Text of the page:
National Intelligence Support Teams, NIST teams, were born as a lesson learned from the U.S. participation in the DESERT STORM coalition that expelled Iraq from Kuwait. The teams belong to the Chairman of the Joint Chiefs of Staff's Director of Intelligence. When they deploy they are attached to the commander in the field. The idea is to provide the Joint Task Force commander with the ability to reach back swiftly, efficiently, and expertly to the national-level agencies for answers to questions unanswerable in the field, and to receive warnings of threats that otherwise could not be received.
Today's student knows that warning is at the heart of the intelligence business. Our challenge in this era of terrorism is to operate effectively in a world of predictive intelligence. We cannot place ourselves in a reactive mode, allowing the terrorist to maintain the initiative. Each act of terrorism directed against the United States challenges the Intelligence Community to probe more deeply into the structures, methods, and motives of our terrorist foes.
As our students approach this work in 2002, we work with them in the analysis of terrorism to have the entire background of terrorism in recent decades on the tips of their tongues, as part of basic knowledge. When we collect against and analyze the world of terrorism, the world lying ahead tomorrow and beyond, when we look at cells, organizations, their audiences, their targets the intelligence professional should know, for example, that:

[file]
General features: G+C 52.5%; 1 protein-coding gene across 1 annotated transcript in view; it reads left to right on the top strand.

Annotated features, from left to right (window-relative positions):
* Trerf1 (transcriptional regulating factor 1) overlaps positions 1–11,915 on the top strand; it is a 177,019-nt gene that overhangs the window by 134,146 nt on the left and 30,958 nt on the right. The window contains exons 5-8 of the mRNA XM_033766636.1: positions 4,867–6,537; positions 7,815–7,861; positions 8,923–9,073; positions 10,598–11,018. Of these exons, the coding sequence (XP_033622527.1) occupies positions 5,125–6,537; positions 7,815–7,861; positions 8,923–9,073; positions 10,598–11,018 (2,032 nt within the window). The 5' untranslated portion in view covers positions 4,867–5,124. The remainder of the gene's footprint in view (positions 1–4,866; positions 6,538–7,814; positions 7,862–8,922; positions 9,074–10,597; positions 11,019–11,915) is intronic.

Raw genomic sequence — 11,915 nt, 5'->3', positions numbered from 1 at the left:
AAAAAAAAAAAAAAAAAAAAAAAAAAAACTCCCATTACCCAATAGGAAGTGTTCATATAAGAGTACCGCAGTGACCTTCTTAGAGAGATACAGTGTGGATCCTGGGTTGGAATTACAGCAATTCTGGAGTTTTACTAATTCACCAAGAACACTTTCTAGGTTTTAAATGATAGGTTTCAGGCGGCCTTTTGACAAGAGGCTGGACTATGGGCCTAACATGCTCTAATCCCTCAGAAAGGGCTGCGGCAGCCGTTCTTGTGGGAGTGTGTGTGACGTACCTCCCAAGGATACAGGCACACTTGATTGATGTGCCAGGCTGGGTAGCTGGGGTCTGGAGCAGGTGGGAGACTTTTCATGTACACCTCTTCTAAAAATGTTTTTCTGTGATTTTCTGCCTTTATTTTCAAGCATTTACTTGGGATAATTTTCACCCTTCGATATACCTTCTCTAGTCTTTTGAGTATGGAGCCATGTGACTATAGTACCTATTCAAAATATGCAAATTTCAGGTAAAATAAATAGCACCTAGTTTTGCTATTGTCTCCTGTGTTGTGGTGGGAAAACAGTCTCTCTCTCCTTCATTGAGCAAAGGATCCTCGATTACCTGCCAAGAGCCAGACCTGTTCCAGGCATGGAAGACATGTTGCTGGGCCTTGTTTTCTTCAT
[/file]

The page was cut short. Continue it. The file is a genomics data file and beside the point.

- the Red Army Faction sought to persuade the German worker to work for the overthrow of the capitalist system;
- that the Weathermen and the Simbionese Liberation Army sought to have their vision of overthrowing the existing American system in favor of some vague, anarchic alternative adopted by the American people;
- that the ETA is not speaking so much to Spain and the Spanish people as it is speaking to the Basque people;
- that the Irish Republican Army addresses its actions to the Irish Catholic community and secondarily to the Protestants and the British government;
- that through Usama bin Laden's declarations of intent he spoke first to the Islamic community, with his secondary dialogue addressed to various Arab regimes and the United States government.
Long-term, effective counterterrorism requires an emphasis not only on short-term capabilities and plans but also on the motivating philosophies guiding the longer-range intentions of the terrorist foe. It requires the professional expertise drawing on the spectrum of intelligence capabilities to dig deeper into the perspectives of the terrorists themselves, to look through their eyes at the world as they see it as the stage for their actions. It requires the skill and the dogged determination to develop the essential elements of information allowing a shift to pre-emptive analysis and action designed to keep the attacks from happening. It demands a greater emphasis on our ability to conduct strategic predictive intelligence.